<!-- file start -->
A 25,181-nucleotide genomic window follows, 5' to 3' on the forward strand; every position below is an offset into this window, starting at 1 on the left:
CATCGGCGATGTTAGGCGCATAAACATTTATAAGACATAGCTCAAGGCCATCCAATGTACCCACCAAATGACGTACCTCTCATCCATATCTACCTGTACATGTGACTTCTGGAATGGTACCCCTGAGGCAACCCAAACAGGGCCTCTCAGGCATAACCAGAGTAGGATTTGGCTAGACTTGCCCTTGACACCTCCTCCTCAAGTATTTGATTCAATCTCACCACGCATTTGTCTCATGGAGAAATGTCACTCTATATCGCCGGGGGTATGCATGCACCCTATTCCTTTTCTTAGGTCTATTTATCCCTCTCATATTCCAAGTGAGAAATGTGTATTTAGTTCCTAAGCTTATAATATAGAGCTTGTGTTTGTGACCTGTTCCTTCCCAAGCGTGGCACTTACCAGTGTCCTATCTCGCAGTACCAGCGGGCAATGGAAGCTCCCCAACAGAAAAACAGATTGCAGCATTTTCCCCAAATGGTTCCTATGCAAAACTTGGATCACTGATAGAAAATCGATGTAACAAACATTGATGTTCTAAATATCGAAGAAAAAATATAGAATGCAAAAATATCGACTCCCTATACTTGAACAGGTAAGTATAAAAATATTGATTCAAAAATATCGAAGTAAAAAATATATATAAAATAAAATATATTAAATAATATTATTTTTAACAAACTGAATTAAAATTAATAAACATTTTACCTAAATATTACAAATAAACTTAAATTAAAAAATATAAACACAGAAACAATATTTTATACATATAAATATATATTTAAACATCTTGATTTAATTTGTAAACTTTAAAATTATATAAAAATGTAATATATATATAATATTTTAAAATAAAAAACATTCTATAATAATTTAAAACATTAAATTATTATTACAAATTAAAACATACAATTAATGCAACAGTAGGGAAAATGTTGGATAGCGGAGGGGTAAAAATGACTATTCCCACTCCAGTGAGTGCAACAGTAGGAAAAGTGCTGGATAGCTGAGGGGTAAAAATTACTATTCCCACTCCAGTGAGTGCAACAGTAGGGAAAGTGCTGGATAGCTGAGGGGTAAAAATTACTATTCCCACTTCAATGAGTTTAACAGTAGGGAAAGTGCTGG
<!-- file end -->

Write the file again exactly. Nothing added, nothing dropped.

A 25,181-nucleotide genomic window follows, 5' to 3' on the forward strand; every position below is an offset into this window, starting at 1 on the left:
CATCGGCGATGTTAGGCGCATAAACATTTATAAGACATAGCTCAAGGCCATCCAATGTACCCACCAAATGACGTACCTCTCATCCATATCTACCTGTACATGTGACTTCTGGAATGGTACCCCTGAGGCAACCCAAACAGGGCCTCTCAGGCATAACCAGAGTAGGATTTGGCTAGACTTGCCCTTGACACCTCCTCCTCAAGTATTTGATTCAATCTCACCACGCATTTGTCTCATGGAGAAATGTCACTCTATATCGCCGGGGGTATGCATGCACCCTATTCCTTTTCTTAGGTCTATTTATCCCTCTCATATTCCAAGTGAGAAATGTGTATTTAGTTCCTAAGCTTATAATATAGAGCTTGTGTTTGTGACCTGTTCCTTCCCAAGCGTGGCACTTACCAGTGTCCTATCTCGCAGTACCAGCGGGCAATGGAAGCTCCCCAACAGAAAAACAGATTGCAGCATTTTCCCCAAATGGTTCCTATGCAAAACTTGGATCACTGATAGAAAATCGATGTAACAAACATTGATGTTCTAAATATCGAAGAAAAAATATAGAATGCAAAAATATCGACTCCCTATACTTGAACAGGTAAGTATAAAAATATTGATTCAAAAATATCGAAGTAAAAAATATATATAAAATAAAATATATTAAATAATATTATTTTTAACAAACTGAATTAAAATTAATAAACATTTTACCTAAATATTACAAATAAACTTAAATTAAAAAATATAAACACAGAAACAATATTTTATACATATAAATATATATTTAAACATCTTGATTTAATTTGTAAACTTTAAAATTATATAAAAATGTAATATATATATAATATTTTAAAATAAAAAACATTCTATAATAATTTAAAACATTAAATTATTATTACAAATTAAAACATACAATTAATGCAACAGTAGGGAAAATGTTGGATAGCGGAGGGGTAAAAATGACTATTCCCACTCCAGTGAGTGCAACAGTAGGAAAAGTGCTGGATAGCTGAGGGGTAAAAATTACTATTCCCACTCCAGTGAGTGCAACAGTAGGGAAAGTGCTGGATAGCTGAGGGGTAAAAATTACTATTCCCACTTCAATGAGTTTAACAGTAGGGAAAGTGCTGG